Nordic societies are leaders at the technological frontier.
Through state-owned organizations, as well as the broader public sector, they disprove the belief that governments stifle innovation. Moreover, Nordic governments show how to use new technologies to solve the biggest social and environmental problems while ensuring the disruptions and gains of innovation are distributed fairly.
The Nordic experience with technology differs vastly from that of the United States.
For all its world-leading firms and universities, the US has often failed to convert its innovation into meaningful improvements in Americans’ lives. Compared to the Nordics, as well as several other countries in Europe and Asia, US economic growth per hour worked has been mediocre over the last several decades. Most of that growth has flowed to the rich, limiting the country’s ability to improve rates for life expectancy, child and maternal mortality, suicide, depression, and poverty—all metrics where the US fares poorly against its peers. Meanwhile the US has continued to struggle to use its technological might to prevent climate change, relying on a dirty grid and making inferior progress in green energy over the past 50 years.
How the Nordics and the US approach innovation raises important questions about the relationship between technology and the social good. What’s the best way for the state to boost innovation? How can it guide innovation toward socially useful purposes and away from harmful ones? How can we prevent innovation from creating a set of winners and losers that widen inequality and cause long-lasting damage to households and entire communities? And is there an inherent tension in achieving all of these goals?
Behind Nordic innovation and shared prosperity is the distinct bundle of institutions that define the region’s model:
Universal and robust welfare for citizens, widespread and powerful labor unions and collectively bargained contracts, and big roles for the public sector and state-owned firms under responsive democratic governments.
Critics of the Nordic model argue that these countries freeride off US technological innovation and distribute the benefits to their citizens. The problem with this critique is that the Nordics compare favorably, and often surpass other wealthy nations, in measurements of “inventiveness.” The Global Innovation Index ranked Sweden 2nd best in the world in 2021, with Finland, Denmark, Iceland, and Norway ranking 7th, 9th, 17th, and 20th respectively—all in the tier of “performance above expectations for the level of development.” For decades, Nordic countries have had some of the biggest productivity gains in the world, becoming overall some of the world’s most productive, healthiest, and happiest societies. They have some of the cleanest energy grids and high concentrations of electric vehicles.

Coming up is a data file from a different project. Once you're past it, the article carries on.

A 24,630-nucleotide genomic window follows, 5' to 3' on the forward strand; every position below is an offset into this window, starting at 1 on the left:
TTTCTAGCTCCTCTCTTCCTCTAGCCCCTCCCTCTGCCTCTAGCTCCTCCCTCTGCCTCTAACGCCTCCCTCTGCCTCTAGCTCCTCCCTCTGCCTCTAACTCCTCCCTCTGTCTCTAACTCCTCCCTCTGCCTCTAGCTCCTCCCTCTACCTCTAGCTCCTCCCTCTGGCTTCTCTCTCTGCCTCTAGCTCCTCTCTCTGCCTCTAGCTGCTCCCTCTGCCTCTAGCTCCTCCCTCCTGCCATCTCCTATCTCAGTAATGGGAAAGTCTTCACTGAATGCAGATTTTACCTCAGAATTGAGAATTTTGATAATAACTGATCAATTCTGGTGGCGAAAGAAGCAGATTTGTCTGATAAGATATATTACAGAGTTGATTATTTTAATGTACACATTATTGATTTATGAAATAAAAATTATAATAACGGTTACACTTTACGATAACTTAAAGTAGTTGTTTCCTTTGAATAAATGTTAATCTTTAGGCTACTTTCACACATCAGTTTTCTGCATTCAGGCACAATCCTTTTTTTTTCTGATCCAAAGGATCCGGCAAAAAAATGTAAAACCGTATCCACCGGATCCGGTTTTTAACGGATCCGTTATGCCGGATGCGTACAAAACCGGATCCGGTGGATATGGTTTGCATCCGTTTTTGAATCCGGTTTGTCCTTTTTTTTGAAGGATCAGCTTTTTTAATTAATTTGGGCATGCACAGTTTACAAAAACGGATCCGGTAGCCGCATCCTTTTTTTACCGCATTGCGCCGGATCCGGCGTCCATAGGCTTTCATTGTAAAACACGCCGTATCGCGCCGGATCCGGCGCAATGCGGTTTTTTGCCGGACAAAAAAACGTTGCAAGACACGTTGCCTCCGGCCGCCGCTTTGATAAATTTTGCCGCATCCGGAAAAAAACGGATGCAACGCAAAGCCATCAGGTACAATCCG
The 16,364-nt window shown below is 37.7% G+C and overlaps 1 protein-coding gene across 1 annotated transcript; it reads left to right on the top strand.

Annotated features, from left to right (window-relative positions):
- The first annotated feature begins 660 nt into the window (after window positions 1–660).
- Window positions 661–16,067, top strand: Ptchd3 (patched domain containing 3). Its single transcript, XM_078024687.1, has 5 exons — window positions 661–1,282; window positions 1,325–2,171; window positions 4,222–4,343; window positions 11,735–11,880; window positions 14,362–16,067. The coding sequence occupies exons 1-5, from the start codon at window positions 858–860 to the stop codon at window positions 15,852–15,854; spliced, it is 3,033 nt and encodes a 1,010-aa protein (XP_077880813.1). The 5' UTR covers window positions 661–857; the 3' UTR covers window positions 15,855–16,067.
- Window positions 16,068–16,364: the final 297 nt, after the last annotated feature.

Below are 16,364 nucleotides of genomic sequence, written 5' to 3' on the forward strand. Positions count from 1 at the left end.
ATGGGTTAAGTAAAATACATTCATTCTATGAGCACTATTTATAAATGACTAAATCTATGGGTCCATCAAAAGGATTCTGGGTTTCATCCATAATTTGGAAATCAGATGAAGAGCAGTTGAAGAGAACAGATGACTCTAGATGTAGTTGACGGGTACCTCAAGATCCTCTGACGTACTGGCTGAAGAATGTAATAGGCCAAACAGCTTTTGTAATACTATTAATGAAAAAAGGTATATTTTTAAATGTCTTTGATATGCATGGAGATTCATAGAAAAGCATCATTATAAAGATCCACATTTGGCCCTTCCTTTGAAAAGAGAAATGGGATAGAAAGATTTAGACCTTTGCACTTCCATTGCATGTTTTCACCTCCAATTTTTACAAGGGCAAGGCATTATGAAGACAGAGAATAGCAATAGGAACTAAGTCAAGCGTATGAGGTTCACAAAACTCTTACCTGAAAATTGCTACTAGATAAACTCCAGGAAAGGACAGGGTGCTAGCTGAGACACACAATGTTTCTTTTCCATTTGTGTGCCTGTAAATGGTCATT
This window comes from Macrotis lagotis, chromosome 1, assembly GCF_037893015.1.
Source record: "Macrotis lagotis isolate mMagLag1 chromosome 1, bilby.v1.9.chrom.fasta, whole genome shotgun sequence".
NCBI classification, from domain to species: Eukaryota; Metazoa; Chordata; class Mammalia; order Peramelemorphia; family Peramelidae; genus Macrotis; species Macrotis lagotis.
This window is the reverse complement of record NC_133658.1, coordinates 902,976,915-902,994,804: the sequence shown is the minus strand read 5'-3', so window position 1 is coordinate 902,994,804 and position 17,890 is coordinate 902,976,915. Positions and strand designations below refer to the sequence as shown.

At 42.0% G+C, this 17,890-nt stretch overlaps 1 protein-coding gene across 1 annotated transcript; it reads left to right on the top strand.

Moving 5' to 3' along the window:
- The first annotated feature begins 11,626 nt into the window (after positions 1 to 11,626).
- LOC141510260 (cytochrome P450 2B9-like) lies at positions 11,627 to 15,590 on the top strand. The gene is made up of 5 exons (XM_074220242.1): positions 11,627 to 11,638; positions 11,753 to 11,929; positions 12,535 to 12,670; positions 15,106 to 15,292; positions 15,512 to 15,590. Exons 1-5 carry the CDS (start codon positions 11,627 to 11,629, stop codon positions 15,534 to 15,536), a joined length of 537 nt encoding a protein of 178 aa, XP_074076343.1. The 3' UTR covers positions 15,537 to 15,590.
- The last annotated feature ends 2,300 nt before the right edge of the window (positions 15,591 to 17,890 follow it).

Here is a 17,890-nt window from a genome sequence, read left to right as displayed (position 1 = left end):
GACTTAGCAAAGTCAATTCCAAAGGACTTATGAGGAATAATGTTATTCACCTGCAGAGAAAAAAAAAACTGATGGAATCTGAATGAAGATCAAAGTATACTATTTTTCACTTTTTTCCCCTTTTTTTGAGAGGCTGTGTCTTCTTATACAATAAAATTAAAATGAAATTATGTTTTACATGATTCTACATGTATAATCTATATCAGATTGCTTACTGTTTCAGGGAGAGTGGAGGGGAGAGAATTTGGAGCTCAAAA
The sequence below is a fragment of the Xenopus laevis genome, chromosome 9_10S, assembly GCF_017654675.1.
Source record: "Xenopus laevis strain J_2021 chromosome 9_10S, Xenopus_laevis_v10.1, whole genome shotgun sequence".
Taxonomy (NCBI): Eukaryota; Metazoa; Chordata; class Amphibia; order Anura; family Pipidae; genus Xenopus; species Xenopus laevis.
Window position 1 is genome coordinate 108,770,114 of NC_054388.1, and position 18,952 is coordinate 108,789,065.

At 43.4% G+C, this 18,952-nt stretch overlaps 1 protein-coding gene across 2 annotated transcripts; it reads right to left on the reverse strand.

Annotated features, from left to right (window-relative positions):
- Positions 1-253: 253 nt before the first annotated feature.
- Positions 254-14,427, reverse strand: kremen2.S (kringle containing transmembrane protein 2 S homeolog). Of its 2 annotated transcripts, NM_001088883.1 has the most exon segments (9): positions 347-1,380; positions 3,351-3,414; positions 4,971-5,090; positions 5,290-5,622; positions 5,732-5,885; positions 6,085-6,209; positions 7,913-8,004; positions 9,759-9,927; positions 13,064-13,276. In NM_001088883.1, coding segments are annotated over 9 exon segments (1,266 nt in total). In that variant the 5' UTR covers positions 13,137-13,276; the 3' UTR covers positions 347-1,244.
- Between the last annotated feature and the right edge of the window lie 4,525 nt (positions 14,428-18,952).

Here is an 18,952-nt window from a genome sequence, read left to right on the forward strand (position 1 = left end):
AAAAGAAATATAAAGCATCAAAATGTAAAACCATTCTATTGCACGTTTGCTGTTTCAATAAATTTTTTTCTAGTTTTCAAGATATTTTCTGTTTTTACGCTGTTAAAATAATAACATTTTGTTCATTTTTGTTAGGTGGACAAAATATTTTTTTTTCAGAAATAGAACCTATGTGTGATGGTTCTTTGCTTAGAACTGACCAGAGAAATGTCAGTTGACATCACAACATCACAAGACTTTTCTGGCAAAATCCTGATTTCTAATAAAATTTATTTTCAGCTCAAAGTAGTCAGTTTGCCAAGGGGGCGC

The fact that the Nordics are both egalitarian and innovative is not incidental.
Sectoral bargaining and unions compress wages across the economy, which reduces inequality while also inducing more creative destruction in the economy. By raising wages for the least-paid workers, the least productive firms cannot afford them and die, while the most productive firms receive big profits from lower wages at the top.
Unproductive firms dying off due to the lack of cheap labor could be disruptive to workers employed at such firms, along with their households and communities. But this is where another element of the Nordic model helps: Robust labor market policies. The Nordics spend by far the most on unemployment insurance, job training, and job placement programs, which protect workers from permanent unemployment, and train and move workers from the least to the most productive firms. This entire process causes average wages and productivity to grow.
The Nordic welfare state, in addition to equalizing distribution of income and keeping poverty low, cushions financial hits, which encourages risk-taking and more welcoming attitudes toward technology in the worksite and society (Pew 2020, Eurobarometer 2012, 2015, 2017, 2020).
State ownership is an especially useful and underappreciated social institution in this model.
For production purposes, the state can support and guide innovation throughout the entire process to ensure innovation serves larger social missions. Compared to private actors, the state has unique powers that benefit socially useful innovation: greater tolerance for risk, more patience for rewards, and more ability to coordinate key actors and to force required systemic change. The productive benefits of state-led innovation can even be seen in the US, with DARPA (Defense Advanced Research Projects Agency) in particular playing a critical role in the advancement of microchips, telecommunications, and more. But the state’s role in US innovation is mostly a limited one: financing early research and development while absorbing most of the risks and allowing private firms to convert the innovation for products for the market. By avoiding ownership, the US government is only able to recapture the value it created in the innovation process via taxes. But taxes are worse at capturing value, since private profits can be hidden, moved, or otherwise escape the arm of the state.
Below, I highlight four cases of state-led Nordic innovation. Together, they bust a number of myths about state ownership and the Nordic model.